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Any place on thesurface of the earth, which spews magma, is called volcano. In a more defined sense, it means any mountain spewing fire, which originates from the magma. Magma is a molten rock from the lower layers of the earth's crust that penetrates to the earth's surface in the form of lava. An eruption, which is the hurling of the magma and gases, passes through a volcanic vent or fissure.
Deep underneath the volcanic vent, in the depth of 100 to 300 kilometres, we find the magma reservoir, which is connected to the upper earth's mantle. The material rising from great depths collects there and melts. Neighbouring rock is also melting. When thepressure in the reservoir is higher than the pressure of the rock above it, an eruption will occur. A new volcano may form, or a dormant volcano becomes active.
At the top of the volcanic vent is the crater in the form of a bowl or a funnel. Released gases, magma in the form of molten lava, or loose products push upwards and are hurled into the atmosphere in an enormous cloud. Volcanic bombs (boulders of lava, which can reach the size of a building), cinders, lapilli (small, barely several centimetres large fragments of lava), sand, and ash are the loose volcanic products.
The products of the eruptions form a wall, steep inside and sloping outside, which grows upwards into a cone. Lava products are called the pyroclastic rock (from Greek: pyros = fire, klasis = to break).
In addition to eruptions through the volcanic vent, we may encounter eruptions alongside fissures. In general, these are primary eruptions, often accompanied byearthquakes. When a fissure forms, tremendous amounts of lava and loose products may be expelled. Analogously to the vent eruptions, the material is expelled to one place. This may lead to the formation of a lined-up volcanic crest.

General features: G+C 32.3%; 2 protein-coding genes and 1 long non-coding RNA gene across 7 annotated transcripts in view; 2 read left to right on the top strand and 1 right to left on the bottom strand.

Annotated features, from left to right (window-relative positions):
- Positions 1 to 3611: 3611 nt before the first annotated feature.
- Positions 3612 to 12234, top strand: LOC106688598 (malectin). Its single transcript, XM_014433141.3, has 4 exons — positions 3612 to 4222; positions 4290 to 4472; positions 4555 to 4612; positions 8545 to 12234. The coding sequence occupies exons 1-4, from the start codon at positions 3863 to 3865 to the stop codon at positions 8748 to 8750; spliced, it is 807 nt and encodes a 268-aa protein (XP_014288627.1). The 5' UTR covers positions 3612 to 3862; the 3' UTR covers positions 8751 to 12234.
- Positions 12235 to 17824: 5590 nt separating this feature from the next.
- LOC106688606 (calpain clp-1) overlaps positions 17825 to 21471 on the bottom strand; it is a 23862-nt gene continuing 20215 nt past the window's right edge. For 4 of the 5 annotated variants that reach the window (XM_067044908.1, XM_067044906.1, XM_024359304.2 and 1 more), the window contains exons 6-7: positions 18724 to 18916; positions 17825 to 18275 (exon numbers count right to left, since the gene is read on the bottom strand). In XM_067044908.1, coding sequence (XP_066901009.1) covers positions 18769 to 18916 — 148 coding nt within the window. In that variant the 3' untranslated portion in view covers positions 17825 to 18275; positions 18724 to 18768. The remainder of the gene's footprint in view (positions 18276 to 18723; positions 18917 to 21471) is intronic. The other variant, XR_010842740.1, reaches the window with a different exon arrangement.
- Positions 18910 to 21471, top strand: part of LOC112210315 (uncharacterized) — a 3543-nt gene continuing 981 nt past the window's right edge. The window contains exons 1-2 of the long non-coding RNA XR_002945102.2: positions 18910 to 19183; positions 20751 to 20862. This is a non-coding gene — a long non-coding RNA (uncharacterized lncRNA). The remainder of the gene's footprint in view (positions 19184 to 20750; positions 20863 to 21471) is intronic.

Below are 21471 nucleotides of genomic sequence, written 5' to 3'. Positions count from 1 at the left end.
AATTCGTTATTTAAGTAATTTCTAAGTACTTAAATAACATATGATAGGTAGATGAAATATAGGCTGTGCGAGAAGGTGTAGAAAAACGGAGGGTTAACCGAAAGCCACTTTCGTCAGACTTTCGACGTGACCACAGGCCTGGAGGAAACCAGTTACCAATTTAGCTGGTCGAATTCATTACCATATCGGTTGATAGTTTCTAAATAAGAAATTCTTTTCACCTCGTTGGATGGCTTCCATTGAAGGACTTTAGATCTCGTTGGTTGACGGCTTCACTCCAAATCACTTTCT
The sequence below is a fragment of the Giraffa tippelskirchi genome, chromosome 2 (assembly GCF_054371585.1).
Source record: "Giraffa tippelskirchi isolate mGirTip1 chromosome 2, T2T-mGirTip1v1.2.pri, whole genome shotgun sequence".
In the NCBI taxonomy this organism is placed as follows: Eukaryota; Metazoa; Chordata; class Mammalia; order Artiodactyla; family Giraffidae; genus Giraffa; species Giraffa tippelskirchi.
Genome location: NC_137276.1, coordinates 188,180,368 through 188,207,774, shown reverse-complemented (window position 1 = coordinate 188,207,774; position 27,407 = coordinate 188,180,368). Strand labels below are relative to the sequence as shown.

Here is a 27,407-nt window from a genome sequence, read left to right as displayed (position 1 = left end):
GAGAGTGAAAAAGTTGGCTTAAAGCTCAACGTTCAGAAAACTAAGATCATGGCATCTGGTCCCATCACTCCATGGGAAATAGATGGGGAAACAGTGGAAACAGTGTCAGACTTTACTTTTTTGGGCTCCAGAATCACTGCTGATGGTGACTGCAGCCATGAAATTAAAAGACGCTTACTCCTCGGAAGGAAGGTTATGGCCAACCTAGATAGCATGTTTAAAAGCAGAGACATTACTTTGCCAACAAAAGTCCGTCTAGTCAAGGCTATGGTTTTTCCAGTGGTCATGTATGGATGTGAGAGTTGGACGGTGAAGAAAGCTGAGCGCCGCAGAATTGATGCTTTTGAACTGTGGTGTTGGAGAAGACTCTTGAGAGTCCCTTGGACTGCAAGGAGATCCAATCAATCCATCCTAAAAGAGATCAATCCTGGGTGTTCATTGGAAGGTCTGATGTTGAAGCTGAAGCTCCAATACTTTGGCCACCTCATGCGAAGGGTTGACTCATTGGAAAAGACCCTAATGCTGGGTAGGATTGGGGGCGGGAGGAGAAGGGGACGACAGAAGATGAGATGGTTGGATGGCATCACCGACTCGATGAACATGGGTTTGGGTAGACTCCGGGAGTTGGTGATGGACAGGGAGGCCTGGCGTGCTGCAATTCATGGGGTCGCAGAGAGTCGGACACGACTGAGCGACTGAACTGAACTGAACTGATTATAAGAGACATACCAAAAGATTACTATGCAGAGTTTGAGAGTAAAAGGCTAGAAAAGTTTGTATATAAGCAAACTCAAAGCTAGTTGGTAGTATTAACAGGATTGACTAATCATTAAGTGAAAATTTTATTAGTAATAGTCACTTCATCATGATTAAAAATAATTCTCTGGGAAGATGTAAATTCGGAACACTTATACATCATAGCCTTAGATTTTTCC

The type of eruption depends on theaggregate state of the magma at the exit. There are three states: volcanic gases, flowing lava, and solid material. When the magma cools, it releases gases which are explosively expelled. It is not possible to obtain appropriate samples, the composition can be determined only by smell, the colour of the flames, and similar factors, or by taking samples from lava lakes or fumaroles. The composition of the gases is different depending on the type of eruption. However, they do contain almost always water, carbon dioxide, hydrogen, hydrogen chloride, hydrogen sulphide, hydrogen fluoride, nitrogen, ammoniac, and various rare gases.
The lava flow depends on its viscosity. When a mass cools down by 50 degrees Celsius, the viscosity at constant composition will increase tenfold. There is a ropey lava, which flows as a narrow fluid stream, and lava bombs, which form when the upper layer of the lava is congealing and congealed, while the lower layer Is still liquid. The layer opens and the flowing lava penetrates the fissure. Following additional thickening, the lava crust breaks into blocks in the course of its slow progress, and these blocks fall down. Very viscous lava does not flow and forms a plug in the vent of the crater. This sometimes leads to fierce explosions, which sometimes tear apart and hurl part of this plug. When gases and hot slabs of lava cannot escape vertically through the plug, they will push through the sides of the volcano and tumble down as clouds of molten mass. They reach high speeds and may cover and so destroy large areas.